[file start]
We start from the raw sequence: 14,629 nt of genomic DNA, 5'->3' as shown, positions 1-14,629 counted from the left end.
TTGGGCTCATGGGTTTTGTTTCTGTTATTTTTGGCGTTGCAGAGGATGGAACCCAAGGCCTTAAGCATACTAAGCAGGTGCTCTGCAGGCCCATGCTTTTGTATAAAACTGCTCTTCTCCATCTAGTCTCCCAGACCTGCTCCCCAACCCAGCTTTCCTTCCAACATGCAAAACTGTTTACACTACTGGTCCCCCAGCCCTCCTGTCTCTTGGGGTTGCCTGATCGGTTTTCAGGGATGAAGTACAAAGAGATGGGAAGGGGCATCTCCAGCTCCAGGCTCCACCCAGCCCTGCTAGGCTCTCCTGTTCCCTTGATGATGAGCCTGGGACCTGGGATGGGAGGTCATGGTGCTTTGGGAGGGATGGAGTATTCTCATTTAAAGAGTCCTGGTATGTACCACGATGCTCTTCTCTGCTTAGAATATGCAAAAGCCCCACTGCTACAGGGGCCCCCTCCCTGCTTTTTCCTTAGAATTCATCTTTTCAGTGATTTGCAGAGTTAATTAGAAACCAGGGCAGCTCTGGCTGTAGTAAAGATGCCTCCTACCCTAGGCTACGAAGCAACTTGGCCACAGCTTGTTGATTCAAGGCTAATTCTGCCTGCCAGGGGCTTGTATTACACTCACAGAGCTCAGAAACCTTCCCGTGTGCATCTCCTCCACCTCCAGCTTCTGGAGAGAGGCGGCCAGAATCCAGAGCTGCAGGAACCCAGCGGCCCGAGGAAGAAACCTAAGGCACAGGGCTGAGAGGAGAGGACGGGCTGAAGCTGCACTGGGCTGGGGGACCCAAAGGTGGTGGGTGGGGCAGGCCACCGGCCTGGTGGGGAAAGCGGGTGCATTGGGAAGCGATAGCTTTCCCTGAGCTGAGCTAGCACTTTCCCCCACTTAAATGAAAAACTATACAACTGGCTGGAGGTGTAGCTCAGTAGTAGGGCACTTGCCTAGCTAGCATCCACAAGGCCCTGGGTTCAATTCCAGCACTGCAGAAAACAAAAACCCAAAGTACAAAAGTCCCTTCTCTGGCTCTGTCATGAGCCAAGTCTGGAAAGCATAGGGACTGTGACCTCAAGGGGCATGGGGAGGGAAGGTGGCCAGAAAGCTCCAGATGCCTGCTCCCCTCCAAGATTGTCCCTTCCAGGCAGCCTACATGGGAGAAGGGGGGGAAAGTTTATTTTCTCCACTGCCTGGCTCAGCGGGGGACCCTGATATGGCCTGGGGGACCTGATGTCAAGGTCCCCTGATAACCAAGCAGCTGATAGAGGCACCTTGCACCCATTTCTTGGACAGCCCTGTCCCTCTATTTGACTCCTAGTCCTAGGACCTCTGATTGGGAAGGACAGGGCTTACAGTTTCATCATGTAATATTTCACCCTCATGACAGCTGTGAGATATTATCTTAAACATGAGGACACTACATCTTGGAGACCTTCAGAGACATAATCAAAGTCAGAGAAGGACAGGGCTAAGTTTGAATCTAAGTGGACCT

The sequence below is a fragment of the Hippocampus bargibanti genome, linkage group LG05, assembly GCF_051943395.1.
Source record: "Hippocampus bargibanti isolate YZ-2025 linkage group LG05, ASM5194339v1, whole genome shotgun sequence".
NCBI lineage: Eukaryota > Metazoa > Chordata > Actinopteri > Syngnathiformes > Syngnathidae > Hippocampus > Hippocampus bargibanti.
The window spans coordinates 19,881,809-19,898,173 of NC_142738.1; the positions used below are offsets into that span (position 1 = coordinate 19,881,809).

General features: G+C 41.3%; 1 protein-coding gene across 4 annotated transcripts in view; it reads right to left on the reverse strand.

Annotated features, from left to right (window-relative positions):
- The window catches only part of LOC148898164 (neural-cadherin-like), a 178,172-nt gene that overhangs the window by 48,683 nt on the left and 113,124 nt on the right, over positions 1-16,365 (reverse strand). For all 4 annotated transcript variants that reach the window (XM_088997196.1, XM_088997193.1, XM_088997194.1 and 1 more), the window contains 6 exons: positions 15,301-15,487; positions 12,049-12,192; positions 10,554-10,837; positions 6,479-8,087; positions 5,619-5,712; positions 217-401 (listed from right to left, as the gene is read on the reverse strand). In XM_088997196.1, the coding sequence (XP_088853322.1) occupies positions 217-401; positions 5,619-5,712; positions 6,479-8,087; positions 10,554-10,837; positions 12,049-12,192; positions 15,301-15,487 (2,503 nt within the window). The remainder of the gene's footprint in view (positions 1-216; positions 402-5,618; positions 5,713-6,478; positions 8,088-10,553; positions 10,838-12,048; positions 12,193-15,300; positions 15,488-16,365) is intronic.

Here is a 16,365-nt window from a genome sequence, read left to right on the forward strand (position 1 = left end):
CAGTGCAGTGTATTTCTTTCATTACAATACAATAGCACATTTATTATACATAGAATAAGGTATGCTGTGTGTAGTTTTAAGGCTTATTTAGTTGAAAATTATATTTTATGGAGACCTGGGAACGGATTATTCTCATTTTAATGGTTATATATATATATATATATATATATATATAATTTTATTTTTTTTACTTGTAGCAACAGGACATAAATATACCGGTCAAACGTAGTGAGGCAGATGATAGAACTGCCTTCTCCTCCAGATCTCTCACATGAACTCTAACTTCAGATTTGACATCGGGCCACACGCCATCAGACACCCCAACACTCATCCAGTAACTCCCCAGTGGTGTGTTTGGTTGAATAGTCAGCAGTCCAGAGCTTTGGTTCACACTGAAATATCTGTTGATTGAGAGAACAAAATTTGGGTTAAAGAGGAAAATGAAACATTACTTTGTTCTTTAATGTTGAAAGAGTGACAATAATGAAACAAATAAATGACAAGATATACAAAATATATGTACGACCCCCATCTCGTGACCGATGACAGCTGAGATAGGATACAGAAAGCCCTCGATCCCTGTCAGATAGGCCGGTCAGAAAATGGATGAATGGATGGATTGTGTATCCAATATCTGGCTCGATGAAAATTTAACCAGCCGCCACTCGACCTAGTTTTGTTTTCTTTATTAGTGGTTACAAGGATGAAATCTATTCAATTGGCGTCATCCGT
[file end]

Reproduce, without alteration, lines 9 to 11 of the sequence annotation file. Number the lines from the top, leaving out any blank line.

- The window catches only part of LOC148898164 (neural-cadherin-like), a 178,172-nt gene that overhangs the window by 48,683 nt on the left and 113,124 nt on the right, over positions 1-16,365 (reverse strand). For all 4 annotated transcript variants that reach the window (XM_088997196.1, XM_088997193.1, XM_088997194.1 and 1 more), the window contains 6 exons: positions 15,301-15,487; positions 12,049-12,192; positions 10,554-10,837; positions 6,479-8,087; positions 5,619-5,712; positions 217-401 (listed from right to left, as the gene is read on the reverse strand). In XM_088997196.1, the coding sequence (XP_088853322.1) occupies positions 217-401; positions 5,619-5,712; positions 6,479-8,087; positions 10,554-10,837; positions 12,049-12,192; positions 15,301-15,487 (2,503 nt within the window). The remainder of the gene's footprint in view (positions 1-216; positions 402-5,618; positions 5,713-6,478; positions 8,088-10,553; positions 10,838-12,048; positions 12,193-15,300; positions 15,488-16,365) is intronic.

Here is a 16,365-nt window from a genome sequence, read left to right on the forward strand (position 1 = left end):
CAGTGCAGTGTATTTCTTTCATTACAATACAATAGCACATTTATTATACATAGAATAAGGTATGCTGTGTGTAGTTTTAAGGCTTATTTAGTTGAAAATTATATTTTATGGAGACCTGGGAACGGATTATTCTCATTTTAATGGTTATATATATATATATATATATATATATATAATTTTATTTTTTTTACTTGTAGCAACAGGACATAAATATACCGGTCAAACGTAGTGAGGCAGATGATAGAACTGCCTTCTCCTCCAGATCTCTCACATGAACTCTAACTTCAGATTTGACATCGGGCCACACGCCATCAGACACCCCAACACTCATCCAGTAACTCCCCAGTGGTGTGTTTGGTTGAATAGTCAGCAGTCCAGAGCTTTGGTTCACACTGAAATATCTGTTGATTGAGAGAACAAAATTTGGGTTAAAGAGGAAAATGAAACATTACTTTGTTCTTTAATGTTGAAAGAGTGACAATAATGAAACAAATAAATGACAAGATATACAAAATATATGTACGACCCCCATCTCGTGACCGATGACAGCTGAGATAGGATACAGAAAGCCCTCGATCCCTGTCAGATAGGCCGGTCAGAAAATGGATGAATGGATGGATTGTGTATCCAATATCTGGCTCGATGAAAATTTAACCAGCCGCCACTCGACCTAGTTTTGTTTTCTTTATTAGTGGTTACAAGGATGAAATCTATTCAATTGGCGTCATCCGT